Well, probably, but it might come as a relief to the many people appalled by the rather second-rate nature of our political class.
With extremists in the Tea Party faction of the congressional Republican party playing Russian roulette with the world economy, via their insane stand-off with President Barack Obama over his outrageous idea that poor people should have access to healthcare, the US government is paralysed. That chaos signals the long century of American global dominance is beginning to unravel rapidly.
Back home, we don’t need a bunch of right-wing freaks and fanatics to shut down our health service — we have James Reilly to do that all by himself.
The Health Minister has allowed a crisis to escalate over working hours.
Junior doctors will down stethoscopes next Tuesday and walk out in protest at being stretched to levels of exhaustion that put patients lives in real danger, while over-paid consultants (who used to have their gold-plated contracts negotiated by a certain J Reilly) are indulged and lavished in obsequious extravagance.
And let’s not forget that it is the same Dr Reilly who shuts down public beds, while being an investor in private beds.
Quick, someone, invoke the ‘political conflict of interest’ controls — oh, that’s right, this is Ireland, they don’t exist.
But, strangely, Reilly can’t shut down the massive overspends in his department, but, then, numbers have always been a bit of problem, given that he has still to shut down the massive debt he owes as part of a business consortium — he failed to comply with a ruling of the High Court.
Hmmmm, not the best moral footing for a Cabinet hell bent on dragging people through the courts for a conscientious refusal to pay a flat-rate property tax they view as grossly unfair and against natural justice. Meanwhile, Enda Kenny does not seem to notice the trail of destruction left by his disaster-laden Health Minister, as he is too busy trying to shut down the Senate.
And, in a curious embodiment of his political ethos, which appears to be an attempt to stand for everything and nothing, at the same time, Mr Kenny has shut-up about why he wants to shut down the Seanad, as the timid Taoiseach is too scared to take part in a TV debate about one of the most important constitutional changes in decades.
This has caused much concern to the Dáil’s biggest bluffer, Fianna Fáil leader Micheal Martin, who had the nerve to wring his hands in the chamber this week and express disgust that the number of families in mortgage arrears had quadrupled since 2009. Erm, who was in power for half that period, Micheal?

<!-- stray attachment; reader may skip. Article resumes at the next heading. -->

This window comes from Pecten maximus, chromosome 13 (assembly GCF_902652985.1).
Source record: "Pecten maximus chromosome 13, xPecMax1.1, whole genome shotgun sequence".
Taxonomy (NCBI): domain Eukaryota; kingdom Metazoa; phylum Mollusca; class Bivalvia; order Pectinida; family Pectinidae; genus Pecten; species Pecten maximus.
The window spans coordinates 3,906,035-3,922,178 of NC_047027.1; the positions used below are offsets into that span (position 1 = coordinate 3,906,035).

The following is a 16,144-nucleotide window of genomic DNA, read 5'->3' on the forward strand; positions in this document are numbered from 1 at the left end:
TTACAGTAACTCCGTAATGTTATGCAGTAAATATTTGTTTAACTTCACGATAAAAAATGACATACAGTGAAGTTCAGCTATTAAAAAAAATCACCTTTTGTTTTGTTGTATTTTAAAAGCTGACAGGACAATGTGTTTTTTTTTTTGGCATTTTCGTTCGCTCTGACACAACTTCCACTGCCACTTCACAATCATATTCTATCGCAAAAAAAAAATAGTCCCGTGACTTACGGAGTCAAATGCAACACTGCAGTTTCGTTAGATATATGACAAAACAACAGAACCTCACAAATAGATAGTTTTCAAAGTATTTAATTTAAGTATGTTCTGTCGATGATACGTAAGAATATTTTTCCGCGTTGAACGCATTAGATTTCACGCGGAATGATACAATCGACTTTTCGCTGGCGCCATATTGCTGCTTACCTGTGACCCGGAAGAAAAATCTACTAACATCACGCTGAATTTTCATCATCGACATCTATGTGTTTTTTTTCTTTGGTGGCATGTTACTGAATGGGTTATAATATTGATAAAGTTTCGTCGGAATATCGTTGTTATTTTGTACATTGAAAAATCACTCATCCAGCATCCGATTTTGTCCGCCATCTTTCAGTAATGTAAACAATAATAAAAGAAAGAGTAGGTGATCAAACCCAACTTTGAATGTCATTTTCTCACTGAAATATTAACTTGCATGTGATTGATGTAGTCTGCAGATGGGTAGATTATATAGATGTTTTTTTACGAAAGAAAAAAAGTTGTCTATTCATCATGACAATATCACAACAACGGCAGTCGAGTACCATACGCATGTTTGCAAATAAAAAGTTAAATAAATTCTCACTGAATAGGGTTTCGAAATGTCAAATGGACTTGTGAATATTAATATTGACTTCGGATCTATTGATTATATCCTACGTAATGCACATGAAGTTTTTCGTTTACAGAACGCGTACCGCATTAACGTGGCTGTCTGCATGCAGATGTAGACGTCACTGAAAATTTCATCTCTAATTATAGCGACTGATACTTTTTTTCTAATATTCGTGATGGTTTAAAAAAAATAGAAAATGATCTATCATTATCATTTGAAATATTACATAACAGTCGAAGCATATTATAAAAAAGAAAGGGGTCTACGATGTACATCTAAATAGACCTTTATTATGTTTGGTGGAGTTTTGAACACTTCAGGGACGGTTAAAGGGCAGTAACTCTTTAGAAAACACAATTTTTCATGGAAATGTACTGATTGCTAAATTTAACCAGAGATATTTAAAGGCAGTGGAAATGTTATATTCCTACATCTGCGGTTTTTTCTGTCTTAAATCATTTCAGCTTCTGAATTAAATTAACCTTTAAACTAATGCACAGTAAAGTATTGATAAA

Oh, yes, it was you — and what did you do about the exploding debt crisis? Oh, yes, absolutely nothing.
Mr Martin accused the Taoiseach of “surrendering” mortgage policy to the money men, which, given Mr Kenny’s willingness to be rode by the bailed-out bankers like a show pony at the county fair, is an allegation that can hardly be questioned.
But, as Mr Martin was foreign minister when he and his FF buddies surrendered national sovereignty to foreigners, after getting us into this collapse and shutting down large parts of the economy, should he not display a modicum of humility and self-awareness when discussing these issues, rather than contemptuously expect the electorate to have the memory of a particularly forgetful gold fish?
While Eamon Gilmore and Joan Burton appear quite content to shut down the Labour party, as their feud sees support slither away to 6%, it appears the lust for power will leave them dumped in a shallow political grave, just like the unloved and unmissed PDs and Greens before them.
But, of course, the saddest shut-down of the week is that of the career of maverick TD, Peter Mathews.
For those sadly unfamiliar with Mr Mathews, he is the publicity-seeking missile who represents Dublin South, for Fine Gael — well, did, until he got slung-out for voting against the X-Case legislation and has now quit the party completely, in a flourish of self-righteous indignation.
This has left something of a hole in the party — the hole left by George Lee’s giant ego to be precise, so, perhaps, his departure will not trouble the Blueshirts too much, as they will no longer have to listen to his somewhat creepy, theatrical voice, which often sounds like treacle sliding down a blackboard.
Mr Mathews has now thrown his lot in with the Dáil’s own equivalent of the Tea Party — the Twee Party — otherwise known as the Lucindanistas.
Like lost worlds, the Blueshirt refugees orbit the ever-exploding Thatcherite sun that is Lucinda Creighton, drawn to her pull, clearly without the political intelligence to realise the south-side Evita’s main concern is not a coherent agenda for the self-styled Reform Alliance, but merely a one-item agenda: shutting down Enda Kenny’s premiership.
But it is unlikely the Twee Party will ever be able to wreak the havoc its fellow right-wing head bangers in the Tea Party so enjoy doing.
How ironic the Republican red-necks claim to be standing-up for “democracy” against a “dictatorial” president when, not only has his (unfortunately watered-down) healthcare overhaul received majority backing at the past two presidential elections, but his opponents only have a lock on the House of Representatives via vote-rigging.
As well as winning the White House and the Senate last year, the Democrats also won the House of Representatives — well, the popular vote for it, anyway.
It is only because the boundaries for House constituencies are decided at state level, and most of those states are controlled by Republicans who engaged in outrageous gerrymandering, that the “democracy-loving” Tea Party weirdos were able to gain a large majority in the congressional lower chamber.
The Republicans’ wanton political vandalism now threatens to push the global economy to the point of depression, as their bile has left the US trembling on the brink of default — meaning we all face being shut down sometime soon.